Don't You Forget About: FernGully: The Last Rainforest

Sure, it's fun to catch the latest flick at the multiplex, or grab the newest release at a video store, but sometimes you just gotta say, "Out with the new, and in with the unknown." There are plenty of older flicks out there that are worth a rental, but never registered on your radar. In Don't You Forget About, we remember the long-gone gems, so you don't have to.

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Remember that movie about the natives who lived in sacred trees whose lives were interrupted by a human intruder, working with a team to destroy their home forest for their own financial benefit? I mean, 17 years before Avatar hit the box office. This was even before Pocahontas showed us how to paint with all the colours of the wind. In 1992, FernGully: The Last Rainforest beat both these films to deliver its enviro-message.

This was exactly what made this film so ahead of its time. We all heard the dissenters following Al Gore's pleas in An Inconvenient Truth. More than a decade earlier, you can imagine how much tougher it was to get the message across. But speaking to little children with hungry minds to feed was a clever approach, especially when most children's films at the time were about princesses. Ok, so this film didn't steer clear from of romance either, at least this relationship was somewhat bi-racial. Y'know, fairy-human love.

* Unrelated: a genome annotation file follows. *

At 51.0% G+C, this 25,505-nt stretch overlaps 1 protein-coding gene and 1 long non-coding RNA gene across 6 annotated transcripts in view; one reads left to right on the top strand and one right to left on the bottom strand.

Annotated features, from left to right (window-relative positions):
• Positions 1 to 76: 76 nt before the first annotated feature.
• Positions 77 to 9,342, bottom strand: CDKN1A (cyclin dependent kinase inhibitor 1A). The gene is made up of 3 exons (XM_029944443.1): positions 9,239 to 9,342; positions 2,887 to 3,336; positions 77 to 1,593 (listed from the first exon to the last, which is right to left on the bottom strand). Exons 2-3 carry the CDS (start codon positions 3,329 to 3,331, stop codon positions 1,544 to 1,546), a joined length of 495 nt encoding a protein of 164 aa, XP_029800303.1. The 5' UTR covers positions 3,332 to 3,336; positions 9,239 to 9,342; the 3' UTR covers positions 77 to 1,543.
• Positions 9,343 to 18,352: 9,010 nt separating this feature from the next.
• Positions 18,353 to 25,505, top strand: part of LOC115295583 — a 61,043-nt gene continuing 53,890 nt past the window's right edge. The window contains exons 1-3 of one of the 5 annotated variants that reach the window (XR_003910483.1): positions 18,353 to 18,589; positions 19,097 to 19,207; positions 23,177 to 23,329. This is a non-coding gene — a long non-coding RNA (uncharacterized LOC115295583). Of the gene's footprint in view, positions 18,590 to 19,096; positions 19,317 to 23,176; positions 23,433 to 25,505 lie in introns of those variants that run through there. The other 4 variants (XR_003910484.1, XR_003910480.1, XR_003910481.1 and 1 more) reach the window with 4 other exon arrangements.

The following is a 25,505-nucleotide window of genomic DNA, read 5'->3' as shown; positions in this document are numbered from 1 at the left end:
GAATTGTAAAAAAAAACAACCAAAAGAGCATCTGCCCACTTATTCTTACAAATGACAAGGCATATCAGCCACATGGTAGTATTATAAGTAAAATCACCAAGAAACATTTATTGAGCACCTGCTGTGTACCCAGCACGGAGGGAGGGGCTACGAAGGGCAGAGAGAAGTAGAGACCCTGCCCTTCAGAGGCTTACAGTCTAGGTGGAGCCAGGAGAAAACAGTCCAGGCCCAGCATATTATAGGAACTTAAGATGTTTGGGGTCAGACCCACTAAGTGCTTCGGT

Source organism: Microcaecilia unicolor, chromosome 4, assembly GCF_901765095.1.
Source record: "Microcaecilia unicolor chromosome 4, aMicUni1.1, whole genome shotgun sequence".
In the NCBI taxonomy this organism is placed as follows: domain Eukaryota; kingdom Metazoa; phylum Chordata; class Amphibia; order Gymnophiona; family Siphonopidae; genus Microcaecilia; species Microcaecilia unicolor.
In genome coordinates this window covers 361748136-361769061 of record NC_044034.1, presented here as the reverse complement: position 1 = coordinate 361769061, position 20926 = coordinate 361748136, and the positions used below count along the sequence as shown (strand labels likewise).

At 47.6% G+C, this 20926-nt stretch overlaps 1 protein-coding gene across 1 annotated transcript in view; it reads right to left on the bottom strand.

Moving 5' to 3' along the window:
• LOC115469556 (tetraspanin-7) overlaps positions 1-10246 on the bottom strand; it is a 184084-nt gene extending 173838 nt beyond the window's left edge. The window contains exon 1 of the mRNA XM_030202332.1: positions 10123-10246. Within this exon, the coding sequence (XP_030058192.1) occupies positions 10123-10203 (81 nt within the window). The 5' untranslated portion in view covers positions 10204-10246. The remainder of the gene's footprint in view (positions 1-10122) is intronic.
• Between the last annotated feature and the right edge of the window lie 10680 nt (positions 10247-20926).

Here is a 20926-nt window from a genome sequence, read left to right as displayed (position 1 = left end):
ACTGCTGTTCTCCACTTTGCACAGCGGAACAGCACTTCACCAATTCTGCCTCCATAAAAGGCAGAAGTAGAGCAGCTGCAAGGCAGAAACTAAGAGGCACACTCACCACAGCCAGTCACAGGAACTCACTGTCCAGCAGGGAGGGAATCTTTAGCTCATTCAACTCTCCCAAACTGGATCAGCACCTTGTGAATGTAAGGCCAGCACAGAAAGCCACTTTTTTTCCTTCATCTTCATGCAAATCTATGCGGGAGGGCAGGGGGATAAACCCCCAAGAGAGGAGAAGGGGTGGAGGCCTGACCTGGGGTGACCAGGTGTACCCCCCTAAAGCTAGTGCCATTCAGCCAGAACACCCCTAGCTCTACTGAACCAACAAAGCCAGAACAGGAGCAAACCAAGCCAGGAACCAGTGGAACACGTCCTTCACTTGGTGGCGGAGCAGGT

In the last existing rain forest in the world lives a community of fairies, who believe that humans have become extinct. Of course, they aren't. And they're about to deforest the fairy world. But when fairy Crysta (Samantha Mathis) test her magic out on human Zak (Jonathan Ward) and shrinks him down to fairy size, there's a glimmer of hope (there kind of needs to be in a kids' movie).

What helps making this film enchanting is its use of light and colour, creating interesting shadows and beams, much like Avatar, but far less advanced. Fairies flicker through the forest with glowing blue and green trails, the sun shoots through branches and leaves and the forest is vibrant with flowers.

There's also darkness in a purely evil, slithery force. Years ago, elder Magi Lune (Grace Zabriskie) trapped Hexxus (Tim Curry) in a tree but when deforesters slice the tree down, his gooey, dark being is brought back to life. And as a dark, billowing creature with hollow white eyes, he's almost as frightening as The Nightmare Before Christmas' Oogie Boogie. Curry's rich voice is the perfect compliment.

Curry's big name isn't the only one selling the film either. Christian Slater, Robin Williams, Cheech Marin, Tommy Chong and Tone Loc all also lend their voices. And a few of them sing too.

The soundtrack is a mix of very bland and very interesting, absolutely nothing in between. One of the high points of the film is William's rap as Batty the bat. Ok, it sounds really awkward but it's actually kind of funny and you'll wish it lasted longer. Wilson Pickett's Land of 1000 Dances is also a great touch to the film. You'll probably find yourself singing it days later.

You also probably won't be able to help yourself from making totally legitimate Avatar comparisons. To get you started: theme, lighting, plot. While they're both aimed at very different audiences, the common threads are undeniable. And with Avatar's colossal success, there's even more reason to re-watch FernGully.

With a wide range of appeal and relevance to this day, it's a film for parents, children and children at heart. It's also a reminder that not all children's films have to be subliminally sexualized.

Naa, na-na na-naa...

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